On Monday, December 12, 2016 the Supreme Court refused to hear a case challenging a Colorado law that requires online retailers without a physical presence in the state to turn over customer purchase data to state tax officials. While the Colorado law spurred the case, the ramifications of the Supreme Court’s refusal to hear the challenge will affect individuals and businesses in states across the U.S.
Many online retailers can sell to consumers without charging state sales tax on purchases; this is the result of a 1992 Supreme Court decision which held that retailers must have a physical presence (nexus) in a state before officials can make them collect sales tax. In essence the consumer has been liable for paying sales tax all along under the guise of a state “use” tax, but that rule has been widely and effectively ignored.
In 2010, Colorado passed a law that required out of state retailers to report names, addresses and purchase amounts of Colorado customers to state tax authorities. The retailers were also required to notify the customers of their obligation to pay state taxes and to send annual purchase reports to consumers.
The Supreme Court’s refusal to hear the Colorado case essentially opens the door for Colorado to begin aggressively notifying and potentially collecting sales or use tax revenue from consumers who use online retailers and do not pay what the state considers to be their “fair share”.
What It Means to Businesses
As passed in Colorado and with other states already following suit (Louisiana, Oklahoma and Vermont), the law means that online retailers must keep records of and submit reports to state governments and potentially consumers for online purchases. Visualize a pseudo-1099 form produced by Amazon for purchases by consumers that meet a $500 threshold over the course of a year. That’s not many Amazon purchases or Zappos shoes, but it is a lot of record keeping and reporting for the business.
Although a spokesman for the Colorado Fiscal Institute (which supported the measure) says that the non-ruling means that this does not represent an undue burden on business, we suspect online retailers will have their own opinions on that subject.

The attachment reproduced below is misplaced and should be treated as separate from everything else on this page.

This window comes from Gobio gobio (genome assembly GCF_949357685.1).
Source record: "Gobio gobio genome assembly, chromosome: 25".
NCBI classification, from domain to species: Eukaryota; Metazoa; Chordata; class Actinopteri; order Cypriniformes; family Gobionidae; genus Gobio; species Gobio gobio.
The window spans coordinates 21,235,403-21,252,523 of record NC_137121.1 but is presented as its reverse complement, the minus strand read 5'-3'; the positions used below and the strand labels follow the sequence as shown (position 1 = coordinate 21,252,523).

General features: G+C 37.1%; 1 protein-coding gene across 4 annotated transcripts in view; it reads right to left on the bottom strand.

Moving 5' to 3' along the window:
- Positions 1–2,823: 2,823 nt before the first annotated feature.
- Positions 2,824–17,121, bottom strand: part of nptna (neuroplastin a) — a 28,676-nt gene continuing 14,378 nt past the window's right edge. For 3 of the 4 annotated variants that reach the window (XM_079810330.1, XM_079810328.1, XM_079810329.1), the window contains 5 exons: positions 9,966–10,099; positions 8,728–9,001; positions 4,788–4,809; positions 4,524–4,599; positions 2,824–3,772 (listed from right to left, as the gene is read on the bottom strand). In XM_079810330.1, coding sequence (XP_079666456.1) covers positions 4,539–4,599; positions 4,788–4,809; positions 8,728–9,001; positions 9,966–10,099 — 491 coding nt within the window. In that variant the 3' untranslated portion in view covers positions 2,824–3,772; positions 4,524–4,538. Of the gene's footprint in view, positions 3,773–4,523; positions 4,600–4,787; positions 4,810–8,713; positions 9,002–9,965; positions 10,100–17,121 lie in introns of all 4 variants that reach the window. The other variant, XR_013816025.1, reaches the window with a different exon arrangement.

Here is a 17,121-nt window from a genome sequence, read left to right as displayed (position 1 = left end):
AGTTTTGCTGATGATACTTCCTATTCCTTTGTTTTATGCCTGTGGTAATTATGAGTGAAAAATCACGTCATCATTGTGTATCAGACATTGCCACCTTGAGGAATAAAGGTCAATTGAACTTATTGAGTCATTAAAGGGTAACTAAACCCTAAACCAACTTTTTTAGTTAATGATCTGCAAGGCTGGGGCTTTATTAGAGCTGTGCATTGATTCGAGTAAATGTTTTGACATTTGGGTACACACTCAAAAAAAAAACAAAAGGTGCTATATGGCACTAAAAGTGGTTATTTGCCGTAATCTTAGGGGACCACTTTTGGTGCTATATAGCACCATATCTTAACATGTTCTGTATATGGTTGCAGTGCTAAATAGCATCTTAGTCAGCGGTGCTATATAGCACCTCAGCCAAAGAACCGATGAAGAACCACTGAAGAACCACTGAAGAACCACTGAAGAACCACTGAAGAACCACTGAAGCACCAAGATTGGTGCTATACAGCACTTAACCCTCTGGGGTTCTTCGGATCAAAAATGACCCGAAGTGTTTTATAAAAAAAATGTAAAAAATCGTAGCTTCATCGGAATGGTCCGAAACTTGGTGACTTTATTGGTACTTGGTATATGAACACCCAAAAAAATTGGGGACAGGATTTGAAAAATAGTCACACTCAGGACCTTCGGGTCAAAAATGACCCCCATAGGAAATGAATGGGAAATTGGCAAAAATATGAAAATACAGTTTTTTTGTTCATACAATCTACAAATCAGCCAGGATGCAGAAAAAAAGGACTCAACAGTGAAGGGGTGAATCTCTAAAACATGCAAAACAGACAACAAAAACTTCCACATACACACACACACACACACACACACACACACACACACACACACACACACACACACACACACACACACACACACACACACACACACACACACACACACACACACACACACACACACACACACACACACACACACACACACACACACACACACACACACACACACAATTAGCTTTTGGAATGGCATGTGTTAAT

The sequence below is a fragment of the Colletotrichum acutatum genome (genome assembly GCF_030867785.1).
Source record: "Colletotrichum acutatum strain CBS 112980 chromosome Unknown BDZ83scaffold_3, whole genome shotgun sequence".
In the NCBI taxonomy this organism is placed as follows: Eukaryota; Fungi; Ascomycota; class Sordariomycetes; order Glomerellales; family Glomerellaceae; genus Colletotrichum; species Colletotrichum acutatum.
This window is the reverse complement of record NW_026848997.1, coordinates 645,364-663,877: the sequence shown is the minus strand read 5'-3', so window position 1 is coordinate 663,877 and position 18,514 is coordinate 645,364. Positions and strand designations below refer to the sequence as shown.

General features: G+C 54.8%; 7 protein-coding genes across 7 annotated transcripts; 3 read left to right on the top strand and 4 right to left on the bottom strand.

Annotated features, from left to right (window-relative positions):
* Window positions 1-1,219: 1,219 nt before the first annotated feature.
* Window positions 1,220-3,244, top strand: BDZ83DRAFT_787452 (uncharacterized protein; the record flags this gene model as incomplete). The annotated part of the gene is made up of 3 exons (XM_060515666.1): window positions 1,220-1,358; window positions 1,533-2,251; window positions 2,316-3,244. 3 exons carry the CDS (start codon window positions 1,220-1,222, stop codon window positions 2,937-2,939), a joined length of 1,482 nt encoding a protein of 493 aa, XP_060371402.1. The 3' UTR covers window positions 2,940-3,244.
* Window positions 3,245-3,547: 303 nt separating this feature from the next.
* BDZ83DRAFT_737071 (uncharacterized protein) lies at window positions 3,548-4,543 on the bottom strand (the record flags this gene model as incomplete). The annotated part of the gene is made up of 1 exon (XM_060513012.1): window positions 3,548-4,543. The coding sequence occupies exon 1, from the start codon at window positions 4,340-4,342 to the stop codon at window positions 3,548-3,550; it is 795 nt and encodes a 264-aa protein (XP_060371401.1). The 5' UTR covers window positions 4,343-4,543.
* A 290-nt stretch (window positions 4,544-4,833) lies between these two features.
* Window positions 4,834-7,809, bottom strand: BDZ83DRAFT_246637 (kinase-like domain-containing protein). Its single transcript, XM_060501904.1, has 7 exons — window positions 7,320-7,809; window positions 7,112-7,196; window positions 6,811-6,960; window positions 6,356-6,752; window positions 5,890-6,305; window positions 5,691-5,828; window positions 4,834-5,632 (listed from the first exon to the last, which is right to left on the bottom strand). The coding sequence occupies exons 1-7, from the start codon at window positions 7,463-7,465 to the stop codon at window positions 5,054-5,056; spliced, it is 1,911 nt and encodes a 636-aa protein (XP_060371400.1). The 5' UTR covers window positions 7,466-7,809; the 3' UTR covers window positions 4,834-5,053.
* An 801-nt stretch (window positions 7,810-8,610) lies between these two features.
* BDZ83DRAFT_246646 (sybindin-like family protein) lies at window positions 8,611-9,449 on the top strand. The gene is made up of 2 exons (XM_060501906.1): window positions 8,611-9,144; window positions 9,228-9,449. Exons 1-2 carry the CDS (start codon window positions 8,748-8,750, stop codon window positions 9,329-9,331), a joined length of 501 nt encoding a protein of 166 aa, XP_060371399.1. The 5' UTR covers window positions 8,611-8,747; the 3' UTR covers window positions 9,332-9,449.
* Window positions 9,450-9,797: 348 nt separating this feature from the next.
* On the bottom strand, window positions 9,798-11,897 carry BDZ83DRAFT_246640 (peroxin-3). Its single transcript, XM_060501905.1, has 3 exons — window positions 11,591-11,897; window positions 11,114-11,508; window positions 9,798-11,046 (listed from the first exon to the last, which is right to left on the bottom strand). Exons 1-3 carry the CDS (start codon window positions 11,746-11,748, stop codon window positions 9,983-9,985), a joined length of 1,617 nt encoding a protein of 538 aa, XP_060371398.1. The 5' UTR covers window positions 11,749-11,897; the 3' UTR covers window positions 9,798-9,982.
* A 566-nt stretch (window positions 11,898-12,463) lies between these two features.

Furthermore, this is just another mechanism to support use tax audits conducted by state auditors while reviewing business documentation. Businesses have always been asked questions regarding their self-assessment of tax for out-of-state purchases, but now these states will have evidence to back up their reviews without having to solicit additional paperwork from taxpayers during audit reviews.
What It Means to Consumers
If you shop online, spend more than $500 over the course of a year to one retailer and do not pay sales tax, you can possibly expect to receive a report from a retailer notifying you that you owe state sales tax. You’ll also receive a state tax notice, which you will be obligated to self-assess the taxes owed from these out-of-state purchases. Colorado is laying the ground work for new tax reporting rules that many states are going to follow if it proves to be successful. State governments have been trying to find ways to limit the tax dollars they have been losing for years through internet commerce, and this is their first victory in the e-commerce arena with many more interesting discussions to come.
If you have any questions, please do not hesitate to call Tim Howe at 404-874-6244 or simply fill out the form below.